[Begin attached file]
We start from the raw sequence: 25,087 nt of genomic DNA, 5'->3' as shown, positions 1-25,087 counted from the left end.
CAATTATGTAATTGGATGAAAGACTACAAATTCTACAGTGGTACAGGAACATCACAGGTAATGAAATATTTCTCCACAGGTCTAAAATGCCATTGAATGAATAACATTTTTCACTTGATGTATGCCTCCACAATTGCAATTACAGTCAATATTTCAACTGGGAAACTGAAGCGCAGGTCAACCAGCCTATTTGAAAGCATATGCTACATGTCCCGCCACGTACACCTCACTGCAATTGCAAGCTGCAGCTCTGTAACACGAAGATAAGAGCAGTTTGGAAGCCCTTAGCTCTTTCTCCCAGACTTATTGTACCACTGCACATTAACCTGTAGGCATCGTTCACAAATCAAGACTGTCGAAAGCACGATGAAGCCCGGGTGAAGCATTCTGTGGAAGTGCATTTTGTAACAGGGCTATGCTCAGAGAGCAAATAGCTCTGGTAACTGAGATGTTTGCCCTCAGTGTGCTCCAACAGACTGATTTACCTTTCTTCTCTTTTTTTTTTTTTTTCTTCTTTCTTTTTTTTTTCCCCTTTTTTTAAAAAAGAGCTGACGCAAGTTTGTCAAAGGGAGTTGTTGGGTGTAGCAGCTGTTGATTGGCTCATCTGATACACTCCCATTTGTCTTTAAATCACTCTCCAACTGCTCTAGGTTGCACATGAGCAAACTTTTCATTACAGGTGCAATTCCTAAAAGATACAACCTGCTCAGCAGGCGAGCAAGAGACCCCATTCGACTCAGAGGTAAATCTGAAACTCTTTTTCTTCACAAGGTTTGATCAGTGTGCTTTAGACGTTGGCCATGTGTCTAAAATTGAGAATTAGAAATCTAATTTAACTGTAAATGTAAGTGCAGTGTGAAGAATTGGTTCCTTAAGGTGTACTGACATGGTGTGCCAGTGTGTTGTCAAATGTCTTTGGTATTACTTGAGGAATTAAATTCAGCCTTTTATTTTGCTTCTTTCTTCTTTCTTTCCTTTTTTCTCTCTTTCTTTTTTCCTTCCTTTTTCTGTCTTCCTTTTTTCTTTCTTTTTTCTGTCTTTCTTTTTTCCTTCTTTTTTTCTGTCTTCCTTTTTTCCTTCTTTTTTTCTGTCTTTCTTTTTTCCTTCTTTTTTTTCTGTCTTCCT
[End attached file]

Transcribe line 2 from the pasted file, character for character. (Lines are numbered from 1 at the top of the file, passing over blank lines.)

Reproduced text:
CAATTATGTAATTGGATGAAAGACTACAAATTCTACAGTGGTACAGGAACATCACAGGTAATGAAATATTTCTCCACAGGTCTAAAATGCCATTGAATGAATAACATTTTTCACTTGATGTATGCCTCCACAATTGCAATTACAGTCAATATTTCAACTGGGAAACTGAAGCGCAGGTCAACCAGCCTATTTGAAAGCATATGCTACATGTCCCGCCACGTACACCTCACTGCAATTGCAAGCTGCAGCTCTGTAACACGAAGATAAGAGCAGTTTGGAAGCCCTTAGCTCTTTCTCCCAGACTTATTGTACCACTGCACATTAACCTGTAGGCATCGTTCACAAATCAAGACTGTCGAAAGCACGATGAAGCCCGGGTGAAGCATTCTGTGGAAGTGCATTTTGTAACAGGGCTATGCTCAGAGAGCAAATAGCTCTGGTAACTGAGATGTTTGCCCTCAGTGTGCTCCAACAGACTGATTTACCTTTCTTCTCTTTTTTTTTTTTTTTCTTCTTTCTTTTTTTTTTCCCCTTTTTTTAAAAAAGAGCTGACGCAAGTTTGTCAAAGGGAGTTGTTGGGTGTAGCAGCTGTTGATTGGCTCATCTGATACACTCCCATTTGTCTTTAAATCACTCTCCAACTGCTCTAGGTTGCACATGAGCAAACTTTTCATTACAGGTGCAATTCCTAAAAGATACAACCTGCTCAGCAGGCGAGCAAGAGACCCCATTCGACTCAGAGGTAAATCTGAAACTCTTTTTCTTCACAAGGTTTGATCAGTGTGCTTTAGACGTTGGCCATGTGTCTAAAATTGAGAATTAGAAATCTAATTTAACTGTAAATGTAAGTGCAGTGTGAAGAATTGGTTCCTTAAGGTGTACTGACATGGTGTGCCAGTGTGTTGTCAAATGTCTTTGGTATTACTTGAGGAATTAAATTCAGCCTTTTATTTTGCTTCTTTCTTCTTTCTTTCCTTTTTTCTCTCTTTCTTTTTTCCTTCCTTTTTCTGTCTTCCTTTTTTCTTTCTTTTTTCTGTCTTTCTTTTTTCCTTCTTTTTTTCTGTCTTCCTTTTTTCCTTCTTTTTTTCTGTCTTTCTTTTTTCCTTCTTTTTTTTCTGTCTTCCT